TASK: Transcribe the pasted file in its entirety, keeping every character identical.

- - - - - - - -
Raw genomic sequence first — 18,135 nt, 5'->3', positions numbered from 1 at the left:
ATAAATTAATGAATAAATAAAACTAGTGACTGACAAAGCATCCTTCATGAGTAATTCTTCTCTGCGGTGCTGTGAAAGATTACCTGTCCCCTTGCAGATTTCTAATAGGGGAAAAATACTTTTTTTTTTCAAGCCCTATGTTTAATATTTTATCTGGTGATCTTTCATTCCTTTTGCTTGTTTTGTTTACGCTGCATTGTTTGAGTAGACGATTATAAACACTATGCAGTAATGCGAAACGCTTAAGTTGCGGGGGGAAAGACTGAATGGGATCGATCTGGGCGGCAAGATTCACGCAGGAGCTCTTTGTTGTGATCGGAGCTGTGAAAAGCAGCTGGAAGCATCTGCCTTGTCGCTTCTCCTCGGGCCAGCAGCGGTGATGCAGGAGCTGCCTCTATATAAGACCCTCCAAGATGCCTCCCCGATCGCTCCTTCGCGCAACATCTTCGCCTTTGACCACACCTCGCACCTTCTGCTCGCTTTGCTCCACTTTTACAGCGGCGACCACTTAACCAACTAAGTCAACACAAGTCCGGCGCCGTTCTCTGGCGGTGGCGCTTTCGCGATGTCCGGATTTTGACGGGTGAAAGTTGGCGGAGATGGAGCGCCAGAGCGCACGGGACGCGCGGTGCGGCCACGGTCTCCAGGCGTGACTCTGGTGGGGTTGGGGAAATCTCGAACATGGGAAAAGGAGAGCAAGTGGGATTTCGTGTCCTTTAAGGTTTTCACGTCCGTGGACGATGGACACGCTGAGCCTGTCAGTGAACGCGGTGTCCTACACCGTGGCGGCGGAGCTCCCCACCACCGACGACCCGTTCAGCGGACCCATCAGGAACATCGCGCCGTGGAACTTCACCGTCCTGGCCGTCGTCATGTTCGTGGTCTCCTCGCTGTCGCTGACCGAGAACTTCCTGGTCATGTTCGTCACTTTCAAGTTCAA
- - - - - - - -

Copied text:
Raw genomic sequence first — 18,135 nt, 5'->3', positions numbered from 1 at the left:
ATAAATTAATGAATAAATAAAACTAGTGACTGACAAAGCATCCTTCATGAGTAATTCTTCTCTGCGGTGCTGTGAAAGATTACCTGTCCCCTTGCAGATTTCTAATAGGGGAAAAATACTTTTTTTTTTCAAGCCCTATGTTTAATATTTTATCTGGTGATCTTTCATTCCTTTTGCTTGTTTTGTTTACGCTGCATTGTTTGAGTAGACGATTATAAACACTATGCAGTAATGCGAAACGCTTAAGTTGCGGGGGGAAAGACTGAATGGGATCGATCTGGGCGGCAAGATTCACGCAGGAGCTCTTTGTTGTGATCGGAGCTGTGAAAAGCAGCTGGAAGCATCTGCCTTGTCGCTTCTCCTCGGGCCAGCAGCGGTGATGCAGGAGCTGCCTCTATATAAGACCCTCCAAGATGCCTCCCCGATCGCTCCTTCGCGCAACATCTTCGCCTTTGACCACACCTCGCACCTTCTGCTCGCTTTGCTCCACTTTTACAGCGGCGACCACTTAACCAACTAAGTCAACACAAGTCCGGCGCCGTTCTCTGGCGGTGGCGCTTTCGCGATGTCCGGATTTTGACGGGTGAAAGTTGGCGGAGATGGAGCGCCAGAGCGCACGGGACGCGCGGTGCGGCCACGGTCTCCAGGCGTGACTCTGGTGGGGTTGGGGAAATCTCGAACATGGGAAAAGGAGAGCAAGTGGGATTTCGTGTCCTTTAAGGTTTTCACGTCCGTGGACGATGGACACGCTGAGCCTGTCAGTGAACGCGGTGTCCTACACCGTGGCGGCGGAGCTCCCCACCACCGACGACCCGTTCAGCGGACCCATCAGGAACATCGCGCCGTGGAACTTCACCGTCCTGGCCGTCGTCATGTTCGTGGTCTCCTCGCTGTCGCTGACCGAGAACTTCCTGGTCATGTTCGTCACTTTCAAGTTCAA